Fed researchers propose issuing Digital Federal Reserve Notes

Control Structure of Currencies

Control Structure of Currencies


Researchers at the St. Louis Federal Reserve reviewing Bitcoin and other cryptocurrencies say that a “Fedcoin” on the cryptocurrency model would not be feasible. What they recommend instead is that the Fed allow individuals to bank at the Fed in digital dollars, just as banks are allowed to do now. This ability would eliminate the risk of bank runs, since the Fed can’t run out of dollars, and would force private banks to raise the interest rates they pay on deposits if they want to keep their depositors. The Fed would be issuing digital dollars, expanding the supply of "legal tender" issued by the government. Currently legal tender is only 5% of the money supply (the 5% that is in paper dollars); the other 95% is issued privately by banks.

Now we just need to make the Fed truly “federal.” The Fed is actually our biggest “public” bank. The problem is — as we all know — it’s not really public. We need to nationalize the Fed, making it a true public utility!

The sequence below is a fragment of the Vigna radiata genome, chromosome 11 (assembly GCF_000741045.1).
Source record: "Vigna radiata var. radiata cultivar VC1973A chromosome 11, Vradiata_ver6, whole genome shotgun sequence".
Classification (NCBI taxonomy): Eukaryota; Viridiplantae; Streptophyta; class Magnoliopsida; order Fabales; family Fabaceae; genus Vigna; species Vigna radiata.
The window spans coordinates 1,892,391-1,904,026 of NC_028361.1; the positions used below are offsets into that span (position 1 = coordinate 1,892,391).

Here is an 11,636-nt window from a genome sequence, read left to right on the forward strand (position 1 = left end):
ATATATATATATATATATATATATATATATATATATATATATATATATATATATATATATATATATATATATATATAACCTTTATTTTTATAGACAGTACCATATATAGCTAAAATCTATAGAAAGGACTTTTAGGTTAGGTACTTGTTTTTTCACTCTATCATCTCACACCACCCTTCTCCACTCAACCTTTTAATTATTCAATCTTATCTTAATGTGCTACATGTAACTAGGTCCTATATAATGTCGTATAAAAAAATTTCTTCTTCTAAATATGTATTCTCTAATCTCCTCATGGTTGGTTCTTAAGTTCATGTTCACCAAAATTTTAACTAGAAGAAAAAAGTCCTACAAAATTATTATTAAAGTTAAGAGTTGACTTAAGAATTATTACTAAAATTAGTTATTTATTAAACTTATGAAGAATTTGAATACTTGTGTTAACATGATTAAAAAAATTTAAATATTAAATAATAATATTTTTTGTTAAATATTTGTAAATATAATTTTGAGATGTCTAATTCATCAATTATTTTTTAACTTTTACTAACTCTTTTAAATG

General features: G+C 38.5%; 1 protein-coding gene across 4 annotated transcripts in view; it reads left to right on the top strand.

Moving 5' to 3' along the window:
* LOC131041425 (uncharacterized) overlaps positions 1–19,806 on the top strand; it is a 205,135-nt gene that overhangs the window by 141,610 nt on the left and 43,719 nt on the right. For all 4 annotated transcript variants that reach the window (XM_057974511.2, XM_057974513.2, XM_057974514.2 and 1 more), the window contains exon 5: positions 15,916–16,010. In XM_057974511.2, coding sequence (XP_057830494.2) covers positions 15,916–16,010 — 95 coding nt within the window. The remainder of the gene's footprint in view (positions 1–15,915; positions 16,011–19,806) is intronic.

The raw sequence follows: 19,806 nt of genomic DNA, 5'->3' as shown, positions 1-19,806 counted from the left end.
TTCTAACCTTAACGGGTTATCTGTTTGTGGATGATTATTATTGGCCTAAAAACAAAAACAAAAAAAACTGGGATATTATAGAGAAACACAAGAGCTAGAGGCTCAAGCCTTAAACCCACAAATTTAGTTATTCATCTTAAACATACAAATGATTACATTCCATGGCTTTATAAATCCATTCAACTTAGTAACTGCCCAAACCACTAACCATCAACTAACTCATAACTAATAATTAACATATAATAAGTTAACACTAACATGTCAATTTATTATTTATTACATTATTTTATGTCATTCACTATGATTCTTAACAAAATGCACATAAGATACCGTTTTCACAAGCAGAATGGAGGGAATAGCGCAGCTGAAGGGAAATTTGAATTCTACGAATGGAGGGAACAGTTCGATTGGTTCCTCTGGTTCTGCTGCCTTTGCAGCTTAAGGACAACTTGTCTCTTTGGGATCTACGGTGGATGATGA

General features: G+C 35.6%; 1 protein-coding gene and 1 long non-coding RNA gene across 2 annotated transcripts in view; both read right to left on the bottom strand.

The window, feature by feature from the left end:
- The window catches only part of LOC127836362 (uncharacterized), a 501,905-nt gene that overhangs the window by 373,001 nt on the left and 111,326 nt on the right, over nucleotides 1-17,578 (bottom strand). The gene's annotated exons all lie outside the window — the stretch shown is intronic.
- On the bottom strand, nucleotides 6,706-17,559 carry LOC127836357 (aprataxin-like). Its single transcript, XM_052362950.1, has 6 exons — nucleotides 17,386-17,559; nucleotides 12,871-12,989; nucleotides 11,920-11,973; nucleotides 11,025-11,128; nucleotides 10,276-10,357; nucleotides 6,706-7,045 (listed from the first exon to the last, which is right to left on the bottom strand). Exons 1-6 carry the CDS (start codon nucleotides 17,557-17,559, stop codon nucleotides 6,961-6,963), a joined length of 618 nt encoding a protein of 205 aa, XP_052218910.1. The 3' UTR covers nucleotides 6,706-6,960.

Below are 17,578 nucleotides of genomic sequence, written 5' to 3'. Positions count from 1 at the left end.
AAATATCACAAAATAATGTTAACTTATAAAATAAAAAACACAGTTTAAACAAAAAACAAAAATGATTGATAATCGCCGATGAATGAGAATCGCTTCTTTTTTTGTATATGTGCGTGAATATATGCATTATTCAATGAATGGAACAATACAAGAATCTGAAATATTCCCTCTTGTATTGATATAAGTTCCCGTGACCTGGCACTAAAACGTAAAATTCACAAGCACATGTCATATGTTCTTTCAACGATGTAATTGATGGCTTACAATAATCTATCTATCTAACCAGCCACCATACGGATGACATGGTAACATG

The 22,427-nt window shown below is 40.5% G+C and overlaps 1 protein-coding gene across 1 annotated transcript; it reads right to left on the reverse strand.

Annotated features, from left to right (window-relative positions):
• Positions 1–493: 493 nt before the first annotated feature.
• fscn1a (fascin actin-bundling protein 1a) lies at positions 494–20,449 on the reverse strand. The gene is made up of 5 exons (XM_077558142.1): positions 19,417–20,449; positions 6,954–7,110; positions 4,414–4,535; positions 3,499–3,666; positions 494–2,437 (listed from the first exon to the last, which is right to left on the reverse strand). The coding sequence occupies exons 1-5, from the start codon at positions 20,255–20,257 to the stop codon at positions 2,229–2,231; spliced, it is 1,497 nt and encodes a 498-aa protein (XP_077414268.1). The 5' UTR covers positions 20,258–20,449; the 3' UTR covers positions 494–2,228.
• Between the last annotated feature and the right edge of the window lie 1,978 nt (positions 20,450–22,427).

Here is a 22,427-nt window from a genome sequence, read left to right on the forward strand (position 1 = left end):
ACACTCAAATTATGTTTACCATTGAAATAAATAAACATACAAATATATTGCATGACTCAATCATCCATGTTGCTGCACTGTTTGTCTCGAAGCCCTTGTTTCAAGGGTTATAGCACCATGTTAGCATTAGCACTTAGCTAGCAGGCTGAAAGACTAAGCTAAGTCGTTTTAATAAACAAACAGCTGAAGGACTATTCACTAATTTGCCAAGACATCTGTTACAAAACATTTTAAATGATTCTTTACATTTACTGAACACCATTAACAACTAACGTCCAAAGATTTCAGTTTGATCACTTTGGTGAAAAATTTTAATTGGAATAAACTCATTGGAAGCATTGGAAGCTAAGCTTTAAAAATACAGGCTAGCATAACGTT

From an article in CCN:

“In an effort to assign Bitcoin one of the above monetary categories, the researchers concluded that Bitcoin actually defied traditional categorization – it’s none of the above

From the St Louis Fed report:

“We believe that there is a strong case for central bank money in electronic form […] central bank electronic money satisfies the population’s need for virtual money without facing counterparty risk.”

The article continues:

“The bank believes cryptocurrencies are a viable alternative to cash and will be able to outperform cash when issues like scalability, high fees, and adoption are solved, citing the Lightning Network as one of the potential solutions to these problems.

The bank proposes the issuing of central bank electronic money for all as another solution, saying that this practice would help discipline commercial banks and force them to incentivize users to participate with higher interest rates to compensate for higher volatility. The St Louis researchers believe that this would simplify monetary policy by promoting the widespread use of central bank accounts with the interest rate as the main policy tool.”

[Read the full article]

[Read the report]

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